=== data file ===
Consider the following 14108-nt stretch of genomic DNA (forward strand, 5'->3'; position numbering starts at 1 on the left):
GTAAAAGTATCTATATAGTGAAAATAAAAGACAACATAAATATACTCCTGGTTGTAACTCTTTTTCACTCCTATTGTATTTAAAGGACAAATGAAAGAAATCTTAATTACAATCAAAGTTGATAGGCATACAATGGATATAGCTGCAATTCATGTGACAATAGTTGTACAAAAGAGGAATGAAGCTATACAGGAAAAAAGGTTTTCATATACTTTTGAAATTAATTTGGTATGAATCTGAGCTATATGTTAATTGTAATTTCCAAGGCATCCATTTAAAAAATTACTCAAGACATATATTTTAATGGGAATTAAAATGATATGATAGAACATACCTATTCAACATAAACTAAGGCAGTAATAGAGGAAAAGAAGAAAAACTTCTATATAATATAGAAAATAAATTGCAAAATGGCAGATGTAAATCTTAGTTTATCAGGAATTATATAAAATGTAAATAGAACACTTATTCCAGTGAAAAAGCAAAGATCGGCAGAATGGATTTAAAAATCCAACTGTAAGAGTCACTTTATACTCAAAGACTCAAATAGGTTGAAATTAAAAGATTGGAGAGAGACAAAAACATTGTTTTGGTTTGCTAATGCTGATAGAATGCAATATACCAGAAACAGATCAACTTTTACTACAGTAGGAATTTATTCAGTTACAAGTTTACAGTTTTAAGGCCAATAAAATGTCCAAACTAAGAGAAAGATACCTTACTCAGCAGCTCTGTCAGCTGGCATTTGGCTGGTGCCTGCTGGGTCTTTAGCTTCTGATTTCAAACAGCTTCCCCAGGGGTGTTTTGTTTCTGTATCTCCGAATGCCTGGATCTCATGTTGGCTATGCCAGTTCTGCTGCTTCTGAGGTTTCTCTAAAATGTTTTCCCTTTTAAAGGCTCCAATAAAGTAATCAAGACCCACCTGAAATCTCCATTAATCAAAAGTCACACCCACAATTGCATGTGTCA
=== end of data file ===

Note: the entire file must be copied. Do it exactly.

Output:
Consider the following 14108-nt stretch of genomic DNA (forward strand, 5'->3'; position numbering starts at 1 on the left):
GTAAAAGTATCTATATAGTGAAAATAAAAGACAACATAAATATACTCCTGGTTGTAACTCTTTTTCACTCCTATTGTATTTAAAGGACAAATGAAAGAAATCTTAATTACAATCAAAGTTGATAGGCATACAATGGATATAGCTGCAATTCATGTGACAATAGTTGTACAAAAGAGGAATGAAGCTATACAGGAAAAAAGGTTTTCATATACTTTTGAAATTAATTTGGTATGAATCTGAGCTATATGTTAATTGTAATTTCCAAGGCATCCATTTAAAAAATTACTCAAGACATATATTTTAATGGGAATTAAAATGATATGATAGAACATACCTATTCAACATAAACTAAGGCAGTAATAGAGGAAAAGAAGAAAAACTTCTATATAATATAGAAAATAAATTGCAAAATGGCAGATGTAAATCTTAGTTTATCAGGAATTATATAAAATGTAAATAGAACACTTATTCCAGTGAAAAAGCAAAGATCGGCAGAATGGATTTAAAAATCCAACTGTAAGAGTCACTTTATACTCAAAGACTCAAATAGGTTGAAATTAAAAGATTGGAGAGAGACAAAAACATTGTTTTGGTTTGCTAATGCTGATAGAATGCAATATACCAGAAACAGATCAACTTTTACTACAGTAGGAATTTATTCAGTTACAAGTTTACAGTTTTAAGGCCAATAAAATGTCCAAACTAAGAGAAAGATACCTTACTCAGCAGCTCTGTCAGCTGGCATTTGGCTGGTGCCTGCTGGGTCTTTAGCTTCTGATTTCAAACAGCTTCCCCAGGGGTGTTTTGTTTCTGTATCTCCGAATGCCTGGATCTCATGTTGGCTATGCCAGTTCTGCTGCTTCTGAGGTTTCTCTAAAATGTTTTCCCTTTTAAAGGCTCCAATAAAGTAATCAAGACCCACCTGAAATCTCCATTAATCAAAAGTCACACCCACAATTGCATGTGTCA